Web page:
ap_english_general_notes_on_annotating.doc - AP English Literature Summer Reading Annotating What is the point of annotation Annotation encourages you

ap_english_general_notes_on_annotating.doc - AP English...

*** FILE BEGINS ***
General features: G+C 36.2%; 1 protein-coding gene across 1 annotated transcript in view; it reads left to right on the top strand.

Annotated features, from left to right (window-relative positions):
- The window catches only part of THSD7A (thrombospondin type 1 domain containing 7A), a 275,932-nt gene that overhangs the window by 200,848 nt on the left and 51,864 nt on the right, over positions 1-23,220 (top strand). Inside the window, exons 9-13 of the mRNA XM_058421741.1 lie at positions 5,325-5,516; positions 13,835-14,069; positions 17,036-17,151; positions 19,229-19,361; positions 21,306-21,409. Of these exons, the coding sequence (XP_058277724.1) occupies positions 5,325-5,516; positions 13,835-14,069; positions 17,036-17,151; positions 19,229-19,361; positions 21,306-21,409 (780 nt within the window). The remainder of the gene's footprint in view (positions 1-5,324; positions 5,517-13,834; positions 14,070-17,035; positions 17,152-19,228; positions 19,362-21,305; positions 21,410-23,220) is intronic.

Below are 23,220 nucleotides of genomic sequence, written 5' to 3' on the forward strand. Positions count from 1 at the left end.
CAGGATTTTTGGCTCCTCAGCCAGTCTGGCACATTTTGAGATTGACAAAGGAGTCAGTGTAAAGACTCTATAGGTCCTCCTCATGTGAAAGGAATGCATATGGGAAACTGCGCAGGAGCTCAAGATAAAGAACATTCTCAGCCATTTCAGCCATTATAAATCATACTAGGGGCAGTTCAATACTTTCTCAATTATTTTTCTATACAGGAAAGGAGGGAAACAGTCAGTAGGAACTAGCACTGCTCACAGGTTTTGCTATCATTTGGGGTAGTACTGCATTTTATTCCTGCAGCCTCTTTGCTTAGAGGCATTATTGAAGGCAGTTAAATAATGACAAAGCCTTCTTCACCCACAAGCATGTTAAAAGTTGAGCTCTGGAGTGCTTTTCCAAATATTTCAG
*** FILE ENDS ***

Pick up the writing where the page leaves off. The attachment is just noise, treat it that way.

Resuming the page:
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AP English Literature: Summer Reading & Annotating What is the point of annotation?While the strategies below are (for the sake of clarity) listedsequentially, you can probably do most of them simultaneously. They may feel awkward at first, and you may have to deploy them very consciously, especially if you are not used to doing anything more than moving your eyes across the page. But they will quickly become habits, and you will notice the difference—in what you “see” in a reading, and in the confidence with which you approach your texts.1. Previewing: Look “around” the text before you start reading. ! Annotation encourages you to read actively and thoughtfully. ! Annotation provides you with a useful overview to consult before discussions or writing assignments. Every text is a lazy machine asking the reader to do some of its work . - novelist Umberto Eco Ideas for annotating literature ! Use a pen so you can make circles, brackets, and notes. If you like highlighters, use one for key passages, but don’t get carried away and don’t only highlight. ! Look for patterns and label them (motifs, diction, symbols, images, behavior, whatever). ! Mark passages that seem to jump out at you because they suggest an important idea or theme—or for any other reason (an arresting figure of speech or image, an intriguing sentence pattern, a striking example of foreshadowing, a key moment in the plot, a bit of dialogue that reveals character, clues about the setting, etc.). ! Mark things that puzzle, intrigue, please or displease you. Ask questions, make comments—talk back to the text. ! At the ends of chapters or sections, write a bulleted list of key plot events. This not only forces you to think about what happened, see it whole, and identify patterns—but you create a convenient record of the whole work. ! Circle words you want to learn or words that jump out at you for some reason. If you don’t want to stop reading, guess, then look the word up and jot down a relevant meaning later. You need not write out a full dictionary definition; it is often helpful to put the relevant meaning in your own words. If SAT prep has dampened your enthusiasm, rediscover the joy of adding to your “word hoard,” as the Beowulf poet calls it. Critical reading—active engagement and interaction with texts—is essential to your academic success at Harvard, and to your intellectual growth. Research has shown that students who read deliberately retain more information and retain it longer. Your college reading assignments will probably be more substantial and more sophisticated than those you are used to from high school. The amount of reading will almost certainly be greater. College students rarely have the luxury of successive re-readings of material, either, given the pace of life in and out of the classroom.

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